Meanwhile, approval-style and score-voting style polls were also conducted. These two voting systems enjoy far better (arguably complete) immunity to the "cloning" and "vote splitting" problems, and allow voters to express positive or negative opinions about every candidate, not just one. These undistorted polls told a very much different story!

PPP1a: Public Policy Polling survey of 524 Republican primary voters nationwide, 20-21 July 2015. 80% of participants via telephone, 20% over the internet.

ARSC: Anderson Robbins Research (D) / Shaw & Company Research (R) poll of 1005 registered voters (654 landline, 351 cell phone) 21-23 June 2015 for Fox News. This poll asked about head-to-head races between Republican X versus Hillary Clinton. (If the pollee votes for Republican X, that can be regarded as "approving" him; but if votes for Hillary, that's "disapproving" him.) [Also asked: "Do you approve or disapprove of the job Barack Obama is doing as president?" finding 44% approve, 50% disapprove; "Do you consider Donald Trump a serious presidential candidate or a side show?" finding serious 18%, sideshow 77%.]

PPPh: Same PPP poll 20-21 July, but now asking about a Republican X versus Hillary Clinton head-to-head race, and using 1087 voters nationally (note not just Republicans).

PPPs: Same as PPPh, but now asking about a Republican X versus Bernie Sanders head-to-head race.

HartPOSsys: Hart/Public Opinion Strategies score-style poll (for Wall St. Journal & NBC news) 22 June asking 236 Republican Primary voters, for each candidate, one at a time, whether "you could see yourself supporting that person for the Republican nominee for president in 2016." (Yes or no.) This is a kind of approval.

McCMar: McClatchy News Serice/Marist telephone poll of 1249 adults nationwide, 22-28 July 2015, including 964 registered voters. We have only employed their results within the 964-RV subset. "If the 2016 presidential election were held today, whom would you support if the candidates were X(repub) versus Hillary Clinton(dem)?"

HartPOSscore: Hart/Public Opinion Strategies score-style poll (for Wall St. Journal & NBC news) 22 June (asterisked *) and 17-21 July 2015 (unstarred). each by telephone to 1000 adults nationwide (note not just Republicans). "Now I'm going to read you the names of several public figures... and I'd like you to rate your feelings toward each one"; the scale used was (very negative, somewhat negative, neutral, somewhat positive, very positive) which I have regarded as (0,1,2,3,4) for purposes of computing average scores. Also polled, although not candidates:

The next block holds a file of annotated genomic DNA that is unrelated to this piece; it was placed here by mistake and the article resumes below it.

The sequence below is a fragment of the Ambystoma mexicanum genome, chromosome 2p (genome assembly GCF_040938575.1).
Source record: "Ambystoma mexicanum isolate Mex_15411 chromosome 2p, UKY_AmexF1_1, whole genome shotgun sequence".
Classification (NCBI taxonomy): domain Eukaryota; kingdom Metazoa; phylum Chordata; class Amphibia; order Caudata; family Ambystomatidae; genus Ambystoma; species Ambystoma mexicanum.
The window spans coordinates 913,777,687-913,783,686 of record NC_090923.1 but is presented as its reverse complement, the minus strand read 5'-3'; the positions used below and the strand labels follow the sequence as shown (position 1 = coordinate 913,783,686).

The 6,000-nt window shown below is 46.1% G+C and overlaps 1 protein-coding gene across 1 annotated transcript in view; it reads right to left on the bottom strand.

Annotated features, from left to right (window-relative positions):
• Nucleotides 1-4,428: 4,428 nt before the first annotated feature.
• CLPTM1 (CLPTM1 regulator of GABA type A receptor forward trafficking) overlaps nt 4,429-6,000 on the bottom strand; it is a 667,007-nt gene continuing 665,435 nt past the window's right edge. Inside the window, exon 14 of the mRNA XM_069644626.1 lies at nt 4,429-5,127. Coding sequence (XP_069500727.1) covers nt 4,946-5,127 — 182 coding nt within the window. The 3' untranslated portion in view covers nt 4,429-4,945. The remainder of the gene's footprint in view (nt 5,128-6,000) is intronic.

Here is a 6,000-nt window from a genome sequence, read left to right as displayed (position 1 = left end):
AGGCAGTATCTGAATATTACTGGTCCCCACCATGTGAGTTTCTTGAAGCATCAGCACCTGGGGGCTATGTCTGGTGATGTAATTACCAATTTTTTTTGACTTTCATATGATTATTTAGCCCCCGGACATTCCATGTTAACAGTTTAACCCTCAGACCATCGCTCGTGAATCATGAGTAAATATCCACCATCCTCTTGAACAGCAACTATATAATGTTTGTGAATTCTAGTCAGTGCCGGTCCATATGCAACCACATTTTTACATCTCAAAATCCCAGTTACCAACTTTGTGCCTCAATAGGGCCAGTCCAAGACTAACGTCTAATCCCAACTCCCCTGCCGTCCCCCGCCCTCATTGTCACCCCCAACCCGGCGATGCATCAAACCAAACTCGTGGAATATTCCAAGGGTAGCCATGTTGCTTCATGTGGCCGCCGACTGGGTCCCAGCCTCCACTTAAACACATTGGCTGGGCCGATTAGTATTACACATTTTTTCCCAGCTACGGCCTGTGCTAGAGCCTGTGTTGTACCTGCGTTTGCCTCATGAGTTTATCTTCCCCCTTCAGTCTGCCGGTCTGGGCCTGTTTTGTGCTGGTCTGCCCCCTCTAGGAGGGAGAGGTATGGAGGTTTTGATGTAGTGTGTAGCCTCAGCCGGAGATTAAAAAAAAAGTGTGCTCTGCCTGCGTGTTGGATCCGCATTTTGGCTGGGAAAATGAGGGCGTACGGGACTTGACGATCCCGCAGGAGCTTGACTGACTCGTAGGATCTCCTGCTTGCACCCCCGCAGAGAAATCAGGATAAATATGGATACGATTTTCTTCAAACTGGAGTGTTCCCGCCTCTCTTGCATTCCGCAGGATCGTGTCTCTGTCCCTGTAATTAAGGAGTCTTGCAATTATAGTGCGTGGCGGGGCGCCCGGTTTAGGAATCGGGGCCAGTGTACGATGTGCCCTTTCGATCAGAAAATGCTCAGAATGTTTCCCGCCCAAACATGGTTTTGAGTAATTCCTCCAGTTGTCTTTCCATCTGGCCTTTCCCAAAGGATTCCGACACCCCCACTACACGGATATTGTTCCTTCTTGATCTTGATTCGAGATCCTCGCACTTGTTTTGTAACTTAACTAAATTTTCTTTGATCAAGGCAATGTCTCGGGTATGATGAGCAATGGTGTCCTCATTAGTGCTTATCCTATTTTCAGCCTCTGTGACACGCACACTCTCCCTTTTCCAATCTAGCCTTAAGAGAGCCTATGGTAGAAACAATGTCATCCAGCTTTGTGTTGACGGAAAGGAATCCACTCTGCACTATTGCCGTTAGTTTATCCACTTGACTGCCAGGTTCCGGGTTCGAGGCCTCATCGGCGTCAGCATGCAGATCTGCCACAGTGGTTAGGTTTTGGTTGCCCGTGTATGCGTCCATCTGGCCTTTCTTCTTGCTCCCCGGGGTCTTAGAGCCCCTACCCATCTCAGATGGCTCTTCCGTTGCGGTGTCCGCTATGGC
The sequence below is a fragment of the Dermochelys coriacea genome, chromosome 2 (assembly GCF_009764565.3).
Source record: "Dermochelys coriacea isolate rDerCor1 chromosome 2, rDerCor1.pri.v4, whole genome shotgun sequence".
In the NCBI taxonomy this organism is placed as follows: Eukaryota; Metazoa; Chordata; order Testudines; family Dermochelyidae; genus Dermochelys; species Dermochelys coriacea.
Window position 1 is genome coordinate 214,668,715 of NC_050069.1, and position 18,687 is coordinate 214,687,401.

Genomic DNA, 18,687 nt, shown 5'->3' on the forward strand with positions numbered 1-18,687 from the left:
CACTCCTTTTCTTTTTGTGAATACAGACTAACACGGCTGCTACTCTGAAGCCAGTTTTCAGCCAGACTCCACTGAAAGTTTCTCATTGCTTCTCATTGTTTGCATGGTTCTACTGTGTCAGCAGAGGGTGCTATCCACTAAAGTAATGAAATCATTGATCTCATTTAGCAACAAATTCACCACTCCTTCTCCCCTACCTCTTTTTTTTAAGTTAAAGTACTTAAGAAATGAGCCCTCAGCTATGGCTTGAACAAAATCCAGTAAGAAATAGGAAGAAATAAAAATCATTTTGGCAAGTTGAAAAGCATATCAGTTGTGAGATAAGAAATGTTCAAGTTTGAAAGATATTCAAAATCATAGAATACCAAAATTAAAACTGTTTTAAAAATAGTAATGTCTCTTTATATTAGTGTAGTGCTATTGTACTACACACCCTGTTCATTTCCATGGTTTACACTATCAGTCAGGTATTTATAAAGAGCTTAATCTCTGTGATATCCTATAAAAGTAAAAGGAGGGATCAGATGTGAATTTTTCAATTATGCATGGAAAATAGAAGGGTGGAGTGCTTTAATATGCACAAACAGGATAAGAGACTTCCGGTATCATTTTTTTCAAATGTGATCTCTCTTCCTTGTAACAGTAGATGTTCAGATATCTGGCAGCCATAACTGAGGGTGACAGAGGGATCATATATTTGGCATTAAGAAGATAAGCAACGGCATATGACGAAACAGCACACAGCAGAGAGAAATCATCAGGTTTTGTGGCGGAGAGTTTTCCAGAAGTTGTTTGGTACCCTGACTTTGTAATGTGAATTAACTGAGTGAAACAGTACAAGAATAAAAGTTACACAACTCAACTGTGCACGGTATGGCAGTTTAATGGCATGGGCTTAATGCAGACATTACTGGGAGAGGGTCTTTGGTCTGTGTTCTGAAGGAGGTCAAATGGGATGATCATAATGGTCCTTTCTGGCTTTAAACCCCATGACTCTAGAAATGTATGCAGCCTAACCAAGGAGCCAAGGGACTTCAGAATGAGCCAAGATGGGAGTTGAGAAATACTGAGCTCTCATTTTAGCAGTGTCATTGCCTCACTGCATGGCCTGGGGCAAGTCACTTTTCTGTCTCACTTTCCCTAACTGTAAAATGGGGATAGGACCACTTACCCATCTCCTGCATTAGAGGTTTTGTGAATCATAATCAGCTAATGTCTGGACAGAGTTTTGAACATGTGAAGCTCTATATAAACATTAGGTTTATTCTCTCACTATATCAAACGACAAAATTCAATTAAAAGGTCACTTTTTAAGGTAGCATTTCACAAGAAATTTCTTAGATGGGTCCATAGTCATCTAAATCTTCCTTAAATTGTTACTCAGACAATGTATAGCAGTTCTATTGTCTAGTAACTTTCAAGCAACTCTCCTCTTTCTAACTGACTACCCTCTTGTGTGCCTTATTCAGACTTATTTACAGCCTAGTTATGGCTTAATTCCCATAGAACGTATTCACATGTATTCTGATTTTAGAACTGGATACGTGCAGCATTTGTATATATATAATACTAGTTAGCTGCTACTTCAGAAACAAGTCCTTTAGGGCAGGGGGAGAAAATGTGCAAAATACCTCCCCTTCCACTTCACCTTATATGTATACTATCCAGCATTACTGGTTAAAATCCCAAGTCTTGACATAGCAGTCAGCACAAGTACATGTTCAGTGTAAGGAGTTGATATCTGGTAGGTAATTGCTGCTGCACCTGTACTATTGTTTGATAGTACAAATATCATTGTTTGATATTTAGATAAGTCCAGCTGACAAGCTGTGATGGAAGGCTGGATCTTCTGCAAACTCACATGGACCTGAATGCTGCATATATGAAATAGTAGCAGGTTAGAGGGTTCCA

John Boehner: (18,18,24,15,3)⇒1.58; George W. Bush: (25,14,22,25,13)⇒1.87.

The candidates have been sorted in decreasing order of their fav/unfav ratio in the PPP1a column.
CandidateFav/UnfavYes/NoYes/NoYes/No Yes/NoYes/No Score%s⇒Avg
Scott Walker58/1541/4741/4640/39 57/1941/48
Marco Rubio54/1944/4541/4641/36 74/1542/47(12,12,24,16,7)⇒1.92
Ben Carson53/1941/4639/4739/49
Bobby Jindal43/1736/28
Rick Santorum48/1949/40
Rick Perry50/2053/3140/47
Ted Cruz51/2142/4840/4851/3140/49
John Kasich29/1525/3039/49
Carly Fiorina38/2237/4731/29(6,7,14,11,4)⇒2.00*
Mike Huckabee49/3040/4665/3241/50(14,14,26,18,8)⇒1.90*
Rand Paul42/3042/4642/4549/4543/48
Donald Trump48/3934/5137/5037/4732/6638/54
Jeb Bush41/3543/4341/4644/3775/2243/49(20,16,29,21,6)⇒1.75*
Lindsey Graham21/3327/49
Chris Christie25/5638/4636/5540/50
George Pataki12/2913/44
Jim Gilmore4/14

These prove that Trump's "top" ranking by a large margin in plurality-style polls (above) was a massive distortion. Trump is actually bottom (among Republican candidates surveyed) in terms of his head-to-head comparison versus Hillary Clinton (twice), and his head-to-head comparison versus Bernie Sanders, and his "could you see yourself supporting" score among Republican primary voters. In case you are wondering, a distortion between far and away in first place versus bottom place is "massive."

It also is interesting that Carly Fiorina was the top scorer (among Republican candidates and noncandidates surveyed) in the US-wide score-style poll. (All the pundits had dismissed her as though she were nothing.)

PPP1b: Public Policy Polling survey of 426 Democratic primary voters nationwide, 20-21 July 2015. 80% of participants via telephone, 20% over the internet.

HartPOSscore: Hart/Public Opinion Strategies score-style poll (for Wall St. Journal & NBC news) 22 June (with *) and 17-21 July 2015 (unstarred). each by telephone to 1000 adults nationwide (note not just Democrats). "Now I'm going to read you the names of several public figures... and I'd like you to rate your feelings toward each one"; the scale used was (very negative, somewhat negative, neutral, somewhat positive, very positive) which I have regarded as (0,1,2,3,4) for purposes of computing average scores. Also polled, although not candidates: